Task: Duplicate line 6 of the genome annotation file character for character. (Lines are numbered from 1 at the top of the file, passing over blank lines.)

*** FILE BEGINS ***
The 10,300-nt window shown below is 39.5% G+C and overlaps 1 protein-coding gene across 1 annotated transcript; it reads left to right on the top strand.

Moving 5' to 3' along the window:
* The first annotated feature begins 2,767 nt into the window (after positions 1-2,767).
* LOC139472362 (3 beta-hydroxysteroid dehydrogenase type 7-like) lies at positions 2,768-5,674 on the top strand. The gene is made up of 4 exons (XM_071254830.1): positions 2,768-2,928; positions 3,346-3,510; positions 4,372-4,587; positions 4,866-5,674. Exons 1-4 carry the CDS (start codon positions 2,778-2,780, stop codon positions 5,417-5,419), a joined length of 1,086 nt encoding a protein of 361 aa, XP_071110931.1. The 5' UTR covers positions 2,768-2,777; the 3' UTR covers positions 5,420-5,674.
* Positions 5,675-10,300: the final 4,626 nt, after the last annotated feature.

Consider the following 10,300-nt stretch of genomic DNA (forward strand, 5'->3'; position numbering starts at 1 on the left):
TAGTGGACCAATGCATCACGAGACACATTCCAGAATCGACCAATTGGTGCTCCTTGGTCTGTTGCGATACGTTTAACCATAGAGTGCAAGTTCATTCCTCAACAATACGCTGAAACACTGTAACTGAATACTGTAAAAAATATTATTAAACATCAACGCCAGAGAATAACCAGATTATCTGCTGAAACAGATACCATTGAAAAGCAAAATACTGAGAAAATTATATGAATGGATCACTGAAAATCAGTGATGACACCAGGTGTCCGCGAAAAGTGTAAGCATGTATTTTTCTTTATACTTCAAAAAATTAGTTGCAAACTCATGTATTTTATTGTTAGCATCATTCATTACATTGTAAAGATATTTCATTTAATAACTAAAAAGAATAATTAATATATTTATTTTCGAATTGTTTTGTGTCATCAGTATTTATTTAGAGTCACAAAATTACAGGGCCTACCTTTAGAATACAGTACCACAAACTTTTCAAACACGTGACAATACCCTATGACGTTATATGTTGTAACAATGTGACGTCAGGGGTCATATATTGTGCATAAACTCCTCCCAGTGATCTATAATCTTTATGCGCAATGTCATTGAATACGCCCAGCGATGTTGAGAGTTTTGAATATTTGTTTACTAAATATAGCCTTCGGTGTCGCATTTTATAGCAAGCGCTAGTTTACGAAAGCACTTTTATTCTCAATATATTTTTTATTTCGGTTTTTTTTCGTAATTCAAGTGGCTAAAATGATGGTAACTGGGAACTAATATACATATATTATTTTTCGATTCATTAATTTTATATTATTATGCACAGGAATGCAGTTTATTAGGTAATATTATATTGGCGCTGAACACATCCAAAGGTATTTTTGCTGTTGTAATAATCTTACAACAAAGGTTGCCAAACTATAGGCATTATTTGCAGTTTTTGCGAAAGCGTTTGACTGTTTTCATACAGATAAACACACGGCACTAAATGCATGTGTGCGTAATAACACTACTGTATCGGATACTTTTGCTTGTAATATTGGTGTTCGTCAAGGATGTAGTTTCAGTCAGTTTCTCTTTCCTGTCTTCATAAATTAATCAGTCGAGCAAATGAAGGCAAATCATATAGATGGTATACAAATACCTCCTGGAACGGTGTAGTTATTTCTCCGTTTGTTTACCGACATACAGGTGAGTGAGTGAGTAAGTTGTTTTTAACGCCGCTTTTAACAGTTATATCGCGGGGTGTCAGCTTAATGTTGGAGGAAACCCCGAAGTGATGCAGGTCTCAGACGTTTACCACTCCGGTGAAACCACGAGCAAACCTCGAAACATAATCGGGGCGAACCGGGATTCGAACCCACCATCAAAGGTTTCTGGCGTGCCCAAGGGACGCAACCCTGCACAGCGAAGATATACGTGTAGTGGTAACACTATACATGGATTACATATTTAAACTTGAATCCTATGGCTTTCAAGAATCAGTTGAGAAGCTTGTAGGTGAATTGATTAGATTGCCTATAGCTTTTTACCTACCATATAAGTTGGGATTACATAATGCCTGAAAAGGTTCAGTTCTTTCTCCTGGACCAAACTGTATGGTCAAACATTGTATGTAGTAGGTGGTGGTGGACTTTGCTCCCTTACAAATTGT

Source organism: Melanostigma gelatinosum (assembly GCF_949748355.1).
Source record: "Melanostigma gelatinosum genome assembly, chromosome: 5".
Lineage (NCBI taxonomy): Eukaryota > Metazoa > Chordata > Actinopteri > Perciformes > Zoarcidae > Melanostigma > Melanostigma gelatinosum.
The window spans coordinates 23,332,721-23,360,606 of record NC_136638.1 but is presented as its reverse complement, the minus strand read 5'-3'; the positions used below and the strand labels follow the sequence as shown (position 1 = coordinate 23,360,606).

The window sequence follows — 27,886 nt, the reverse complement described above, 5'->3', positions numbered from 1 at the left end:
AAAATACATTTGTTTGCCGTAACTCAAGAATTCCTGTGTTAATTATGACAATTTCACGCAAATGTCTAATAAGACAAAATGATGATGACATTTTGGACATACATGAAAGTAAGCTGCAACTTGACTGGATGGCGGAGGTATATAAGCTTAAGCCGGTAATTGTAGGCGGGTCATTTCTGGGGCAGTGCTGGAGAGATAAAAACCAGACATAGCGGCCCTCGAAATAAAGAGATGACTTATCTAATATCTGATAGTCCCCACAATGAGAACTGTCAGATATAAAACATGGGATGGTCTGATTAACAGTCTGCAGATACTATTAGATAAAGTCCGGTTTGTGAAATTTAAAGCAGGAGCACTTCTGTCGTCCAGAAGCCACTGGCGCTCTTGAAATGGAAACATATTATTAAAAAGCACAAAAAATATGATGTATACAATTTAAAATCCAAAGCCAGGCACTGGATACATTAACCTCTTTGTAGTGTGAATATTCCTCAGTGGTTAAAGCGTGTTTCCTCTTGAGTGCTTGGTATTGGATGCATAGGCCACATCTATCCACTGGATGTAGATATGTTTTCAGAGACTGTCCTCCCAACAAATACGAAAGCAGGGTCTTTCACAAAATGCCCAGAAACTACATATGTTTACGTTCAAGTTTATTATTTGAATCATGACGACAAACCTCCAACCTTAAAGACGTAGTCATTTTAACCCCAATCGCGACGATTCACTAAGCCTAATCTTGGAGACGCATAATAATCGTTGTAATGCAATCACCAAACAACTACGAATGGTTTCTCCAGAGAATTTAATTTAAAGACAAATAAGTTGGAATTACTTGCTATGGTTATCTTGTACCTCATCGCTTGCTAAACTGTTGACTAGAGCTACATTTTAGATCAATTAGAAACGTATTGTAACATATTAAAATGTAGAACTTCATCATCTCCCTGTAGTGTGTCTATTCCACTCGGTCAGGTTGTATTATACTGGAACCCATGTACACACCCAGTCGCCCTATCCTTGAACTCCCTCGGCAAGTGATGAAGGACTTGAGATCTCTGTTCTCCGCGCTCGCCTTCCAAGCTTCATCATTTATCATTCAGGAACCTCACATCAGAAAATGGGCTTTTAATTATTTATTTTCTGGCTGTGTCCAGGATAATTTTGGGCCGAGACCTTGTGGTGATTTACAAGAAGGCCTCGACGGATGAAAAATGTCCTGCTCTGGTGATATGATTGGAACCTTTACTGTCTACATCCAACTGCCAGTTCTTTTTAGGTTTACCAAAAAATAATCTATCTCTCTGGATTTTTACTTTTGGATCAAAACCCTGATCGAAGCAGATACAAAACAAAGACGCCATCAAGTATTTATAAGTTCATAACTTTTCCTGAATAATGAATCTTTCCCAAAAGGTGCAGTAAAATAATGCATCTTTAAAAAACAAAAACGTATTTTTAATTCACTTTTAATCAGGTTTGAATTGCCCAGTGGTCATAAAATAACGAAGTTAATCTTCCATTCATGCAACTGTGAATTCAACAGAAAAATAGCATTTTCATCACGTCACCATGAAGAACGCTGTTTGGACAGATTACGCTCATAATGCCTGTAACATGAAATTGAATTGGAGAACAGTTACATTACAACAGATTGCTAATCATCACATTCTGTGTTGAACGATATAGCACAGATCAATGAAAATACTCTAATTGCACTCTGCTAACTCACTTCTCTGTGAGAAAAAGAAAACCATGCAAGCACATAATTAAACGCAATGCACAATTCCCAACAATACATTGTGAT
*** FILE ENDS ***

Consider the following 10,300-nt stretch of genomic DNA (forward strand, 5'->3'; position numbering starts at 1 on the left):